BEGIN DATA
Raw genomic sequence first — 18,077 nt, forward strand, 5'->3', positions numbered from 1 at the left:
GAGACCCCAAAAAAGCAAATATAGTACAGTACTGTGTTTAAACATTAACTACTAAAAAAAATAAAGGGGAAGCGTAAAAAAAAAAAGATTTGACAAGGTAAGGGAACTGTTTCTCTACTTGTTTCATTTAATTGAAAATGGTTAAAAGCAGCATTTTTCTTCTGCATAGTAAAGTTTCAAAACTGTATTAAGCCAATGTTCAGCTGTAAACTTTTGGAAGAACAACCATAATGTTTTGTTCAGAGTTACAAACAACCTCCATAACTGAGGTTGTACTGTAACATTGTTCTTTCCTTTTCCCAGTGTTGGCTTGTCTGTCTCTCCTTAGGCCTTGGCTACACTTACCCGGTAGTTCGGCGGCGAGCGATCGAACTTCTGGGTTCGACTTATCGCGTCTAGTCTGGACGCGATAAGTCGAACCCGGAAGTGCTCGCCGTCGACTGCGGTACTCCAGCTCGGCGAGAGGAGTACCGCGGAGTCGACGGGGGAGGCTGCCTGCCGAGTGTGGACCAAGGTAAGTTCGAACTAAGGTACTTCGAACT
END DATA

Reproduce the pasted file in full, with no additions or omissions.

Raw genomic sequence first — 18,077 nt, forward strand, 5'->3', positions numbered from 1 at the left:
GAGACCCCAAAAAAGCAAATATAGTACAGTACTGTGTTTAAACATTAACTACTAAAAAAAATAAAGGGGAAGCGTAAAAAAAAAAAGATTTGACAAGGTAAGGGAACTGTTTCTCTACTTGTTTCATTTAATTGAAAATGGTTAAAAGCAGCATTTTTCTTCTGCATAGTAAAGTTTCAAAACTGTATTAAGCCAATGTTCAGCTGTAAACTTTTGGAAGAACAACCATAATGTTTTGTTCAGAGTTACAAACAACCTCCATAACTGAGGTTGTACTGTAACATTGTTCTTTCCTTTTCCCAGTGTTGGCTTGTCTGTCTCTCCTTAGGCCTTGGCTACACTTACCCGGTAGTTCGGCGGCGAGCGATCGAACTTCTGGGTTCGACTTATCGCGTCTAGTCTGGACGCGATAAGTCGAACCCGGAAGTGCTCGCCGTCGACTGCGGTACTCCAGCTCGGCGAGAGGAGTACCGCGGAGTCGACGGGGGAGGCTGCCTGCCGAGTGTGGACCAAGGTAAGTTCGAACTAAGGTACTTCGAACT